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Somatic Biopathies of the Ocular Segment (Part II): Migraine

Charles Konia, M.D.
Reprinted from the Journal of Orgonomy, Vol. 39 No. 1
The American College of Orgonomy

Central to Reich’s orgasm theory is that all biopathic illnesses are based on a disturbance in the orgasm function, the regulator of the energy economy of the organism.2  According to this theory, all biopathic signs and symptoms would be eliminated if the capacity for full orgastic discharge were re-established either during the course or fol- lowing the completion of orgone therapy.

The following case of migraine, a somatic biopathy involving the ocular segment, illustrates some of the clinical features in the treatment of this disorder and, in particular, the disappearance of the biopathic symptom when the patient was able to experience satisfying genital discharge.

Pathogenesis
As with all diseases of biopathic origin, the pathogenesis of migraine is obscure to mechanistic medicine. Medical orgonomy, however, has identified the two specific bioenergetic factors involved in the pathogenesis of migraine. The first is significant armor of the ocular (including the brain) and oral segments. The second is hypersensitivity of the vasculature of the ocular segment to sympatheticotonia, with reactive parasympatheticotonia.3  There are two physiological correlates to the increased vascular sus- ceptibility to sympatheticotonia:

• Biochemical: the release of serotonin, a powerful vasoconstrictor, from platelets into the plasma.

• Cellular: the increased aggregability of platelets within the contracted vasculature.

The vascular changes involve both the intracranial and extracra- nial arteries and arterioles. There are two phases to the attack: 1) initial vasoconstriction, producing cerebral ischema and symptoms of aura (sympatheticotonia) followed by 2) vasodilation with sterile inflammation and edema, producing headache with scalp tenderness during the post-headache phase (reactive parasympatheticotonia).

Physical and chemical stimuli, such as bright light and certain foods, can trigger a migraine attack. However, these are risk factors and not the source of the condition, as they can only bring about an attack in individuals prone to migraine. The occurrence of the attack in women during ovulation or before menstruation has led to the mis- conception that hormonal factors are the causative agent.4  Mechanistic medicine has identified dozens of risk factors for migraine but the condition, as with all biopathies, has underlying bioenergetic factors that are not recognized. The migraine attack is precipitated by the occurrence of dramatic, forceful, emotional charges that, because of armor, are intolerable and cannot be expressed. As a result, energy becomes trapped and is discharged in the brain and its vascular supply giving rise to the migraine symptom complex.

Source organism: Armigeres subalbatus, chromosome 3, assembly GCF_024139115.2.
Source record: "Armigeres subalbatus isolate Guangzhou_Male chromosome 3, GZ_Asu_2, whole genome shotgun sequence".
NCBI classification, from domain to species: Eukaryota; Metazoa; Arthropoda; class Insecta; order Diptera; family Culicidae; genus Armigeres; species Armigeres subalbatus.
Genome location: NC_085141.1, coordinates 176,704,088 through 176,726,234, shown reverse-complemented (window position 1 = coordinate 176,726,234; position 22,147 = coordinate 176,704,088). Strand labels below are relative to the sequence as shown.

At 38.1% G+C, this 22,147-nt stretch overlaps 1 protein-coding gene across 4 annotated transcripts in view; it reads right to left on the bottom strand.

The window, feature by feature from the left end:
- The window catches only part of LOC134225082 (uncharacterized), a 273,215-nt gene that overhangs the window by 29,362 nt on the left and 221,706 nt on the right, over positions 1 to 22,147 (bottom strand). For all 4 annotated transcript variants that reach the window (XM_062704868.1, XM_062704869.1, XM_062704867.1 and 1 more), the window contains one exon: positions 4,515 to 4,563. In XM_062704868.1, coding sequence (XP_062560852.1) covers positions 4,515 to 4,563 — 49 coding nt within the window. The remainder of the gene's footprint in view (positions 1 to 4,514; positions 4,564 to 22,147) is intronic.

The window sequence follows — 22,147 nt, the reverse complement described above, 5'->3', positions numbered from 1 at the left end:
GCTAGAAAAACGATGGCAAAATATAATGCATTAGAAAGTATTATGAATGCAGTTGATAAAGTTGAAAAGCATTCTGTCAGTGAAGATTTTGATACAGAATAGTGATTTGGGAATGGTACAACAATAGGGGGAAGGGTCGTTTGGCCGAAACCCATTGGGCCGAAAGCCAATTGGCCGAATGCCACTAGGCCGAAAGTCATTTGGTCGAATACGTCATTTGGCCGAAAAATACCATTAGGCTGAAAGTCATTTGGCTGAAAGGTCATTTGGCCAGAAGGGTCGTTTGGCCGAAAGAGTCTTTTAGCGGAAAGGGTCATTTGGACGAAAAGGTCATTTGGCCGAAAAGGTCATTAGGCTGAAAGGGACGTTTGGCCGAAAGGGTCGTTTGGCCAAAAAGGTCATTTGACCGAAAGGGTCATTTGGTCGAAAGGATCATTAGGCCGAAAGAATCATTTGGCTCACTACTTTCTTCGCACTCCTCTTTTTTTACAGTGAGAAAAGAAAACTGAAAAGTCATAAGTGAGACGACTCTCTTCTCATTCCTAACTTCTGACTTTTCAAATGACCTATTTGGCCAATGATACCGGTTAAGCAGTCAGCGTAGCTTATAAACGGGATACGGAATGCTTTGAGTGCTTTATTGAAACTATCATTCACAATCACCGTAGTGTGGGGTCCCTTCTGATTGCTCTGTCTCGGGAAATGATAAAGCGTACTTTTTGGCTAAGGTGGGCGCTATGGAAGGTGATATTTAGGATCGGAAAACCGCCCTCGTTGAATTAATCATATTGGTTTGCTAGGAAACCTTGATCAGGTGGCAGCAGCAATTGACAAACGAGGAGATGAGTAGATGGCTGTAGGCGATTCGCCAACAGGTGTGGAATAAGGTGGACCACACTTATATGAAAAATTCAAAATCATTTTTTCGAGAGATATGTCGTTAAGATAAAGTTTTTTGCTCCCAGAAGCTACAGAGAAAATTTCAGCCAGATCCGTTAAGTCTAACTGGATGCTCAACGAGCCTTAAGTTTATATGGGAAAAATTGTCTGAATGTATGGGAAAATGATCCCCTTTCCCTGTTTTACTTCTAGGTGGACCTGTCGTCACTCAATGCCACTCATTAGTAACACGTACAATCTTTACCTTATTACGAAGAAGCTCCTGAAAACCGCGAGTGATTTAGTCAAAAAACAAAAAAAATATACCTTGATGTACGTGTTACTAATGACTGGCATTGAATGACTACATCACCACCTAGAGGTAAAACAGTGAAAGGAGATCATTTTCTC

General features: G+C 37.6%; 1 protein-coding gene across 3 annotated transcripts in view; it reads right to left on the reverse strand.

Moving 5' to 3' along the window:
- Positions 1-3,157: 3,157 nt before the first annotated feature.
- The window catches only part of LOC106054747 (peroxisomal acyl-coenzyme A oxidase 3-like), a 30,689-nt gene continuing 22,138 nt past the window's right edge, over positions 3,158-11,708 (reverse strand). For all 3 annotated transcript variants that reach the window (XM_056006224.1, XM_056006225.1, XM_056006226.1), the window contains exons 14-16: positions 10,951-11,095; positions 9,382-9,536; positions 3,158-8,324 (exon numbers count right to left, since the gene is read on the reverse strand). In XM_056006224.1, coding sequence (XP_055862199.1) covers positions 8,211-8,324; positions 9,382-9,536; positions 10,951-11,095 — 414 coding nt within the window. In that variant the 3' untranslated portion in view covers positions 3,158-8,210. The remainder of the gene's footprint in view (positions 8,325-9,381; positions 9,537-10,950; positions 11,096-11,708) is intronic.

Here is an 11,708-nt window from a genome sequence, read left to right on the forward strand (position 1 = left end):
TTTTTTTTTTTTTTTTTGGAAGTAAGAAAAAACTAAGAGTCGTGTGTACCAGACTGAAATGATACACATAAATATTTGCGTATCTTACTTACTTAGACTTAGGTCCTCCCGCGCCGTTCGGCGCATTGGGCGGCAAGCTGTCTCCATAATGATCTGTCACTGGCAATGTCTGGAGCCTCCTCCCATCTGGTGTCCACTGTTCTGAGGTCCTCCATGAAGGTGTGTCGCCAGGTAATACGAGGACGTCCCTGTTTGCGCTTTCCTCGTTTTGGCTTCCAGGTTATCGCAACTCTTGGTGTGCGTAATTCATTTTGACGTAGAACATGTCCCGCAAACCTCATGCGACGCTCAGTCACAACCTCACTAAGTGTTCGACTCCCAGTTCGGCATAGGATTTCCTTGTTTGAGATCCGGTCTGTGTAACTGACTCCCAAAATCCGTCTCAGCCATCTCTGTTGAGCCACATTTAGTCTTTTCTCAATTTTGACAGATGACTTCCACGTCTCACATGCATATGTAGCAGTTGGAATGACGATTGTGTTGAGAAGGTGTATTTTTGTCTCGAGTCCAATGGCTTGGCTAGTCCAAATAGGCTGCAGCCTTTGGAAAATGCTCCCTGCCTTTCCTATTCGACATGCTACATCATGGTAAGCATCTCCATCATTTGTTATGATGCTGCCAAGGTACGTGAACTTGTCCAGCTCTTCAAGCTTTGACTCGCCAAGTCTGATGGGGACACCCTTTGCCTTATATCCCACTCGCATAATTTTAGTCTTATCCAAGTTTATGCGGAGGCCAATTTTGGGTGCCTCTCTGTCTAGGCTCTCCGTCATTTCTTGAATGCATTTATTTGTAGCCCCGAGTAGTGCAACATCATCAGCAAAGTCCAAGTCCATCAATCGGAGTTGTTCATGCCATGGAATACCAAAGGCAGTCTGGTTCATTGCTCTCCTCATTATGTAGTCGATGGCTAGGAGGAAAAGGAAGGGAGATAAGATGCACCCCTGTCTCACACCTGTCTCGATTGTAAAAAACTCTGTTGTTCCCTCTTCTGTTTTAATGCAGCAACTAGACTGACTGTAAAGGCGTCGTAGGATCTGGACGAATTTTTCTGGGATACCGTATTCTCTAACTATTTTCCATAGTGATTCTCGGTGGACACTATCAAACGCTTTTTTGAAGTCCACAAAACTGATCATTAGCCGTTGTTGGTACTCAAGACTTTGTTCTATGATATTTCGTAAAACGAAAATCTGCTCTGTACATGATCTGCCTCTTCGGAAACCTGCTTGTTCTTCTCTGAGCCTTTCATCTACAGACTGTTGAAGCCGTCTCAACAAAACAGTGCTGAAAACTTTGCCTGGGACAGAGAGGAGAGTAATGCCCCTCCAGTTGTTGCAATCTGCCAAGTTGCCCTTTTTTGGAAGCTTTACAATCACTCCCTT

Case presentation
This twenty-two-year-old, single, white accountant resumed her therapy after her previous therapist moved to the West Coast. Her reasons for needing therapy was continued anxiety and depression, although these symptoms were not as severe as when she first sought therapy. She also complained of not functioning up to her potential in her work, feeling insecure in her financial situation and becoming “spacey,” especially when she was with people who were themselves “out of touch.”

She was in good health except for having severe migraine headaches that occurred approximately three times a year. These headaches, which started at menarche, usually began with a scintillating scotoma (blind spot) and progressed to nausea and/or left-sided headache with occasional numbness in the left arm. She only took aspirin, which mainly affected the blind spot in her visual field by bringing it “down.” This part of the attack was accompanied by anxiety, sometimes to the point of panic. The change from a visual blind spot to headache was experienced with relief because it was at this point that her anxiety began to subside. Sometimes crying brought relief. The only common factor for her migrainous attacks was a state of intense emotion.

Family history revealed that her father was a passive, ineffectual individual who rarely displayed affection while her mother, who was irrational and intrusive, regularly interfered with the relationship she sought with her father.

She felt insecure and expressed fear of being abandoned by her boyfriend stating that the frequency of migraine attacks had increased during the past several months, ever since she began working apart from him.

Biophysical examination revealed an attractive, lively but fright- ened, young woman. At different times her eyes appeared bright or dull and suspicious. Her contact with me was good and she spoke through a tightly clenched jaw. There was mild acne on the left side of her face and the skin of the face, neck and chest had patches of hyperemia, indi- cating vasomotor instability. This occurred especially when she became emotionally excited. On the couch, breathing resulted in immediate, generalized trembling with appearance of the orgasm reflex.5 This gave way to anger accompanied by pain over the left occiput. Her central problem was distrust. Looking at me triggered it, followed by rage, then crying. My diagnosis of her was paranoid schizophrenia.